In this blog post, I am primarily going to focus on the decided on a content curation tool based on the venue – the channels to which your content is curated.
- Embedded Widget.
What is it? Embedded widgets allow you to display curated content in a small pane on your existing web properties.
Who should use it? Organizations that are looking primarily to touch up their website with some fresh content may want to use a widget.
What is it? A dedicated microsite or section of a website populated primarily with curated content.
Pro’s: Microsites really create a full-fledged experience with curated content as the center piece and can easily because the hub for a specific topic or issue.
Con’s: Because the curated content is not tucked away in a widget and is instead front and center, you will need to pay a lot more attention to what you curate.
Who should use it? Organizations that are looking to become an authoritative destination for a topic or issue to position themselves as a key resource or thought leader, or to drive traffic and visibility.
- Personalized Page.
What is it? A personalized page is a lightweight, single page microsite filled with curated content.
Pro’s: Easy to get up and running and are indexed by search engines. Usually free.
Con’s: Only one page is indexed by search engines.
Who should use it? Individuals or cost conscious non-profits who want to create an information resource.
- Email Newsletters.
What is it? An email newsletter or digest containing the latest curated content that is sent out on a regular interval.
Pro’s: Email newsletters are a great way to continually educate an audience on a regular basis without fail.
Con’s: Email newsletters have two drawbacks: 1. They are not indexed by search engines. 2. They are not real time.
Who should use it? Email newsletters are a great medium for curated content for curators with an existing captive audience.
- Twitter & Social Media Channels.
What is it? Posting curated content on Twitter and other social media channels such as Facebook and LinkedIn through status updates. The curated content could be links to blog articles or other web content, or curated tweets.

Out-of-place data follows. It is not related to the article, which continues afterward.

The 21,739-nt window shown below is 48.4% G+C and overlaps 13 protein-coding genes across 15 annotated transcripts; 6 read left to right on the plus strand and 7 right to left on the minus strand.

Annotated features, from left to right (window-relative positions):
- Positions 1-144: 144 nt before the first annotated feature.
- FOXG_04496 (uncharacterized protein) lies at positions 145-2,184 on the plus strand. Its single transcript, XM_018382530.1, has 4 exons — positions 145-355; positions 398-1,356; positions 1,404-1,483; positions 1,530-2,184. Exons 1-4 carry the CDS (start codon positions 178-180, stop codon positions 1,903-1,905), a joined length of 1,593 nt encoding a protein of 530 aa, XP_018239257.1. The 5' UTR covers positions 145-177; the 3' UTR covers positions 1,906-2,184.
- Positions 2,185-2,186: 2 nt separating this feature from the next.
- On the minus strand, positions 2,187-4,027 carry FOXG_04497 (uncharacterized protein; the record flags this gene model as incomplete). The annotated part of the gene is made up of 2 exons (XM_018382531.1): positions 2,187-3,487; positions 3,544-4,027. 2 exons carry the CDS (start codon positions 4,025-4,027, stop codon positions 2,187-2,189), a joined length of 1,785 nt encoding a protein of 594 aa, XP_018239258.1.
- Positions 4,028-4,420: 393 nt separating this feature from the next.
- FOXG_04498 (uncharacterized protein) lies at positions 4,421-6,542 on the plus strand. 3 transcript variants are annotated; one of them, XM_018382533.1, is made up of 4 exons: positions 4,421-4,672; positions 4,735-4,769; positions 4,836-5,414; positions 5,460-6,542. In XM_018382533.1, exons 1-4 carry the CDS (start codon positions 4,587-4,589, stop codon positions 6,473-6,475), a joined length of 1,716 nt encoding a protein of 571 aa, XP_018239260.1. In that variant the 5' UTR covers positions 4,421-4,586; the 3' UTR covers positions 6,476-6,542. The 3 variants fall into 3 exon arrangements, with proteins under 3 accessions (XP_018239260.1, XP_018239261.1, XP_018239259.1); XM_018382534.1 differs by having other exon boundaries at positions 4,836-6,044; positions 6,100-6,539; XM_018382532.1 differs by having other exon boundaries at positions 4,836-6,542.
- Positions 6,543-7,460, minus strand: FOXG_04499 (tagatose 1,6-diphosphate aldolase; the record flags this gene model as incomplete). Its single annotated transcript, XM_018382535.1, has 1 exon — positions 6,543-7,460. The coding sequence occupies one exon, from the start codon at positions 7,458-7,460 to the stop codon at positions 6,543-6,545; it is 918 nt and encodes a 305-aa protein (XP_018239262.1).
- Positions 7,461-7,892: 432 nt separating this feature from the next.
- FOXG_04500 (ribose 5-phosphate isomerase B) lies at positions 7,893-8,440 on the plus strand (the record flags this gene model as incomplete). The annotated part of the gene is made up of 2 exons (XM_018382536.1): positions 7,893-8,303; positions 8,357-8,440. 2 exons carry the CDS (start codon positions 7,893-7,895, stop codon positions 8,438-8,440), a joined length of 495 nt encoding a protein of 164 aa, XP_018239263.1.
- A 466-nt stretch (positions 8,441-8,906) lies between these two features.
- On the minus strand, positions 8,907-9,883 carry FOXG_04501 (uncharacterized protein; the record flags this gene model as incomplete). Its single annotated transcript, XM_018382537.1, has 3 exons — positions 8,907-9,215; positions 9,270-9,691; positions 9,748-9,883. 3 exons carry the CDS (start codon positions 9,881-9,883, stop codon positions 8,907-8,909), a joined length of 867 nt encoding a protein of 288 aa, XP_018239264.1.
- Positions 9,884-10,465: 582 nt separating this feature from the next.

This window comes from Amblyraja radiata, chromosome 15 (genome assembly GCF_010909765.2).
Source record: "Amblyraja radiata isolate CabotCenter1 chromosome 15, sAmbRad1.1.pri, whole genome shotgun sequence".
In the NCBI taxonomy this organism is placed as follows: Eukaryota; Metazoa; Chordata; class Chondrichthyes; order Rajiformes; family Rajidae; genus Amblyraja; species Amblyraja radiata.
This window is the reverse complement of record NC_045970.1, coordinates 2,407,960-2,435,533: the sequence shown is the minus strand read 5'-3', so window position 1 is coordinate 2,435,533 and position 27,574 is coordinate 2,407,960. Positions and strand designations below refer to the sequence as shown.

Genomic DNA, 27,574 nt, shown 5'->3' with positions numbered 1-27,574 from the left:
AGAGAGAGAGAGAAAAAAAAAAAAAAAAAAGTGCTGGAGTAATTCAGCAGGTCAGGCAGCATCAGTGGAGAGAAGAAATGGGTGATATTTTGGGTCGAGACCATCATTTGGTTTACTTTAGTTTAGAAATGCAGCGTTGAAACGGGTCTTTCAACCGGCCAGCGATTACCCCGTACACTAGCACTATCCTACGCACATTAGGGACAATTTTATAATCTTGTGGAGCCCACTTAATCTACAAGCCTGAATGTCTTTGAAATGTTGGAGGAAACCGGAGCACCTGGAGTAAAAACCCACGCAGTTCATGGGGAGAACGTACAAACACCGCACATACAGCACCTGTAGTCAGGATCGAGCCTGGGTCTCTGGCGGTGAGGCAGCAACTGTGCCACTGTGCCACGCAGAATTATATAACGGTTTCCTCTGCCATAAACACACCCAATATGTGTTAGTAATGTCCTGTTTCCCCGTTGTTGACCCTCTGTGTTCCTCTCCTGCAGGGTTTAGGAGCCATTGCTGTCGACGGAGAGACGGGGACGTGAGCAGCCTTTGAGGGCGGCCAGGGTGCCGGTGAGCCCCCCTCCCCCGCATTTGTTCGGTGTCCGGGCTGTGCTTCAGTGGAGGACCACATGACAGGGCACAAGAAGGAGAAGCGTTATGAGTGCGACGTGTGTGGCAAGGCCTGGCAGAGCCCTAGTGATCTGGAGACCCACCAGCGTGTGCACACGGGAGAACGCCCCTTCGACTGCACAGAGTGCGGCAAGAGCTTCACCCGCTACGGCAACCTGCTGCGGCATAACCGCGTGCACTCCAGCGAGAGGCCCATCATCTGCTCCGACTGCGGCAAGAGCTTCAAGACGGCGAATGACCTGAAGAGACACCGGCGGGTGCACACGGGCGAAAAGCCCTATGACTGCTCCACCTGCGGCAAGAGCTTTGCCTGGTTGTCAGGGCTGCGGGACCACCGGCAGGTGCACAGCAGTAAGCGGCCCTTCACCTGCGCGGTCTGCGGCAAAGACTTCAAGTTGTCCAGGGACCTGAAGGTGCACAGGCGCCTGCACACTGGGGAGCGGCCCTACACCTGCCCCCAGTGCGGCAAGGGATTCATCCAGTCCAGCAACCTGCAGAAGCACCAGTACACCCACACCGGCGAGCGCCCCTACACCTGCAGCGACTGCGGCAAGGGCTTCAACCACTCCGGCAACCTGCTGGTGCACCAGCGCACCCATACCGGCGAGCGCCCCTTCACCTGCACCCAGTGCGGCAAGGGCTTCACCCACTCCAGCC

Pro’s: Posting curated content is different from other mediums, because it’s a very time sensitive medium.
Con’s: The drawback of sharing curated content on social media is that if you don’t have a lot of curated content on your topic, then it’s hard to get noticed. Because social media is content is so fleeting, if you are not constantly and consistently posting your curated content, then your impact will be minimal.
Who should use it? Curators who have topics with a sufficient throughput of content. Curators with an existing or potential audience on social media channels. Curators with content that has a likelihood of being shared virally.
What is it? Content that’s shared through RSS feeds or other data feeds.
Pro’s: People with RSS readers can subscribe to them – who are usually visitors who return regularly. In addition, some search engines crawl RSS feeds.
Con’s: Social media these days has in many ways taken the place of RSS feeds and provide more room for annotation. Unlike social media, it’s also difficult to annotate your content as a curator and add your own context.
Who should use it? Curators with an audience that prefers this medium.
So what’s the right answer? Which venue should you choose as you evaluate content curation tools?
A sound content curation strategy utilizes all of the venues and channels, but drives all visitors back to a single microsite. If you’re using a robust content curation platform then you should be able to easily syndicate your content to all channels with ease..."
Read full original article here: